Sansone's Gifts for Families

Visit our Amazon Associate store. Same prices as Amazon, but you can help us in the process.

Visit Sansone's Gifts for Families

Some Thoughts on Fathers

Saturday, June 16, 2007

With this week being Father's Day and our "Father-Son Camp-Out" last night for Fellowship Baptist Church, I have been thinking a lot about fathers this week, as I am sure many others have been as well.

It does not come as much of a surprise to anyone who looks around to see that we no longer live in a "Father Knows Best" society. In fact, just the opposite is usually true today. It is very rare to see a father portrayed in the media as someone who knows anything - and this has been going on for years. Television has portrayed fathers as inept for years. Whether it is Homer Simpson or Al Bundy or Tim Taylor, the television father is often a goofball who can't quite get anything right.

Not only are fathers portrayed as inept by the media, they are also portrayed as irrelevant. From the Murphy Brown episode of the eighties (and yes, Virginia, Dan Quayle was right) to the "couples" like Rosie and her pal being promoted as good parenting to the repeated celebrity adoptions by single mothers, the role of the father in these situations is seen as unnecessary. Other than supplying a necessary physical ingredient, the father is often out of the picture.

It is not just the media, however, that indicates a lack of importance of the father. A new term has risen up around these parts that underscores the seeming irrelevance of the continued involvement of fathers in the life of a child in today's society - "baby-daddy." When I first heard the term, I thought the person was just talking fast and was speaking about the baby's daddy. However, I have heard the expression a number of times since then and the best that I can understand this new term is a noun that refers to the person who physically fathered the child. It is often used in the context as an expression that marks out the fact that this is not the husband or even the (current) boyfriend, but was the one who "fathered" the child. In some ways, perhaps this is actually a better term, since "father" should be referred to one who actually has more to do with the child's life than providing seed. (Anyone else out there in a place that uses this expression? I did hear it in passing one day on a television show, so maybe it is a more national thing than I think.) The usage of this term and the promiscous relationships that are represented by this again show that an involved father is not part of today's view of fathers.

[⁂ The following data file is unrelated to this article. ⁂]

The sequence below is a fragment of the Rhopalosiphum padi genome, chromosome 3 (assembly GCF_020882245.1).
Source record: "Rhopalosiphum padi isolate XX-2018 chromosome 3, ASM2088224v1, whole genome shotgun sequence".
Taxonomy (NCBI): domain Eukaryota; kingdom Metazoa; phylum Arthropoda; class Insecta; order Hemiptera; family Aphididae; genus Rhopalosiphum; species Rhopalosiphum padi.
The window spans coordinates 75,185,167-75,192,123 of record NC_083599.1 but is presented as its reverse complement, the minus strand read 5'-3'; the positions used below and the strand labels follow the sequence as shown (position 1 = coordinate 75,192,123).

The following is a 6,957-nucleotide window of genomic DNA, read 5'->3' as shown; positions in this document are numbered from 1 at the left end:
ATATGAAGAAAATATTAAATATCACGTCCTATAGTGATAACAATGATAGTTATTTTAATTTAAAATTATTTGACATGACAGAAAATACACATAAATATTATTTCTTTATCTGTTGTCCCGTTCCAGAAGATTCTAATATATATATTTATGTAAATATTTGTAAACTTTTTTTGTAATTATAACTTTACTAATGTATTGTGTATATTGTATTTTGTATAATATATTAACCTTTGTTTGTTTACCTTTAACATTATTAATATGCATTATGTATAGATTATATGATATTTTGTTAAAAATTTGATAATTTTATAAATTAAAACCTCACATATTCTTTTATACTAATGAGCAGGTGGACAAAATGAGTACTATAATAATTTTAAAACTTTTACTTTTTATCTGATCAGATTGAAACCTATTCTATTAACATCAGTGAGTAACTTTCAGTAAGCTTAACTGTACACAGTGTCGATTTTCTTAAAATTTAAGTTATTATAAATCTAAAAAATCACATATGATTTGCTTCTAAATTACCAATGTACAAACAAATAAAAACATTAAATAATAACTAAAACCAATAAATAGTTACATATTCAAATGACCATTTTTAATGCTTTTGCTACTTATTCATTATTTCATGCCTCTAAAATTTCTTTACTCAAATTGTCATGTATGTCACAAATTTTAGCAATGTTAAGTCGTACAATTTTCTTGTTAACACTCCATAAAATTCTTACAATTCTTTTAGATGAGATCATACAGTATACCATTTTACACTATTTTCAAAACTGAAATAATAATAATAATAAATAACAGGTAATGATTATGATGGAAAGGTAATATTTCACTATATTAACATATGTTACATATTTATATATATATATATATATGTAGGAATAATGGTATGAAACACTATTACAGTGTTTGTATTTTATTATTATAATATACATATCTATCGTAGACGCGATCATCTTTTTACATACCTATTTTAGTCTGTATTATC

When you look at the life and ministry and message of Jesus Christ, however, you see that He had a much different picture of fathers. The term "Father" was a term that He frequently used. It was with the phrase "Our Father which art in Heaven" (Matthew 6:9) that He taught His disciples to address God in the Lord's Prayer. It was by this term that He challenged the disciples to be perfect "even as your Father which is in heaven is perfect (Matthew 5:48)." It was by this term that He reminded us that "your heavenly Father knoweth that ye have need of all these things" (Matthew 6:18) and that "how much more shall your Father which is in heaven give good things to them that ask him?" (Matthew 7:11).

Not only did Christ often use "Father" to refer to God the Father, He also often expressed positive expectations of human fathers. In the parable of the Prodigal Son, the father is eager to forgive. In the teaching on prayer, he shows that he expects that fathers will give good things to their children when He asks "If a son shall ask bread of any of you that is a father, will he give him a stone?" (Luke 11:11)

When you stop to consider the Biblical picture of a father (best seen by the Perfect Father), some of the things you will find is that in the Bible a father is to be given honor (Ex. 20, Eph. 6), a father is expected to discipline out of love (Heb 12), a father gives good gifts (Matt 7, Luke 11), a father pardons (Luke 15), a father comforts (2 Cor 1:3) and much more.

We need to get back to a Biblical picture of fathers (and The Father), rather than allow ourselves to be caught up with the world's way of thinking about fathers.